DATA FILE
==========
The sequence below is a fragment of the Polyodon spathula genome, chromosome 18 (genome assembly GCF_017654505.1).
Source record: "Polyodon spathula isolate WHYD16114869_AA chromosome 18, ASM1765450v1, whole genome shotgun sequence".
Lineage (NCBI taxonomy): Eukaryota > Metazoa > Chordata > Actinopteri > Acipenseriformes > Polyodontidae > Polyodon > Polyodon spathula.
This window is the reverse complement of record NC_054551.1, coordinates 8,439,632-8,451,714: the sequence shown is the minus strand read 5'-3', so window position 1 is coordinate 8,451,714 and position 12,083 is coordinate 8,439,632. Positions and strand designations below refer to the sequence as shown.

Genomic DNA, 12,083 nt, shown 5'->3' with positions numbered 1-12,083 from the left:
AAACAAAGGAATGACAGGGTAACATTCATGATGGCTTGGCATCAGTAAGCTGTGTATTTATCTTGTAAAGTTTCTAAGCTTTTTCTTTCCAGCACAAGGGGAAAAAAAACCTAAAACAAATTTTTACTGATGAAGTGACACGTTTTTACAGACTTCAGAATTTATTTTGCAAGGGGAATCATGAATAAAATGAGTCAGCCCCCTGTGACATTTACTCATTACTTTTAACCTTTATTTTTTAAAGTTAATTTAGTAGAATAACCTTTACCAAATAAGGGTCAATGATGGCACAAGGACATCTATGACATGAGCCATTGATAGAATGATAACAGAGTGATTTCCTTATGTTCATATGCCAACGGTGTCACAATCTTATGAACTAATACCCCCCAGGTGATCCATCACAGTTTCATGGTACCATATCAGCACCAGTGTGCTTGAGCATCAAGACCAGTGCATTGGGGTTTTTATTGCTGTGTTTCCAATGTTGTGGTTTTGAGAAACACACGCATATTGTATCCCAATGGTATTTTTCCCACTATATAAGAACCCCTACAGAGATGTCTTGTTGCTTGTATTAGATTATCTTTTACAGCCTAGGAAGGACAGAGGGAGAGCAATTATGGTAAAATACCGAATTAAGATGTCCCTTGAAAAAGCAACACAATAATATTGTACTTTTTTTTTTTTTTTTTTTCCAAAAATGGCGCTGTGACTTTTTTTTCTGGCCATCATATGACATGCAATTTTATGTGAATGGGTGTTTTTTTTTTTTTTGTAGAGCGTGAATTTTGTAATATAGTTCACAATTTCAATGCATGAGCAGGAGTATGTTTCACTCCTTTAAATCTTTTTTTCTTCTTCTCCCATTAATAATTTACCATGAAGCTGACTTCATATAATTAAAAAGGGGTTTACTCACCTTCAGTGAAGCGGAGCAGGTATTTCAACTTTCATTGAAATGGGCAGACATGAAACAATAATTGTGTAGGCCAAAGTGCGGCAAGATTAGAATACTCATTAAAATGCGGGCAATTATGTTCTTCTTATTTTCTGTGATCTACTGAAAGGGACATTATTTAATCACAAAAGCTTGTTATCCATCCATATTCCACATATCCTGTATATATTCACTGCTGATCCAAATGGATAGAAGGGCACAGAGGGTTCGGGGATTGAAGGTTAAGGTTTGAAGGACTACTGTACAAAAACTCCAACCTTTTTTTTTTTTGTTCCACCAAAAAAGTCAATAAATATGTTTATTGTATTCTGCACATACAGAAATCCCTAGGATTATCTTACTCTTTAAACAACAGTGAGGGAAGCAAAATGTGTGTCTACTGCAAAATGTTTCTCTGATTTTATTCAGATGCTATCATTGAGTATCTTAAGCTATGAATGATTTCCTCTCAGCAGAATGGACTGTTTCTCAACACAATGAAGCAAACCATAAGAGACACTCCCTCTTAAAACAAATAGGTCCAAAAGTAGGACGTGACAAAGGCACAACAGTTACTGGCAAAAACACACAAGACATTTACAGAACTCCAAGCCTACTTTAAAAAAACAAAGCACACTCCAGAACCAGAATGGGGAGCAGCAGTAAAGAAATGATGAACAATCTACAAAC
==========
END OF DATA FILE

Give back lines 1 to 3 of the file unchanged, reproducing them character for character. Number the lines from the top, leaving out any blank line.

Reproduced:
The sequence below is a fragment of the Polyodon spathula genome, chromosome 18 (genome assembly GCF_017654505.1).
Source record: "Polyodon spathula isolate WHYD16114869_AA chromosome 18, ASM1765450v1, whole genome shotgun sequence".
Lineage (NCBI taxonomy): Eukaryota > Metazoa > Chordata > Actinopteri > Acipenseriformes > Polyodontidae > Polyodon > Polyodon spathula.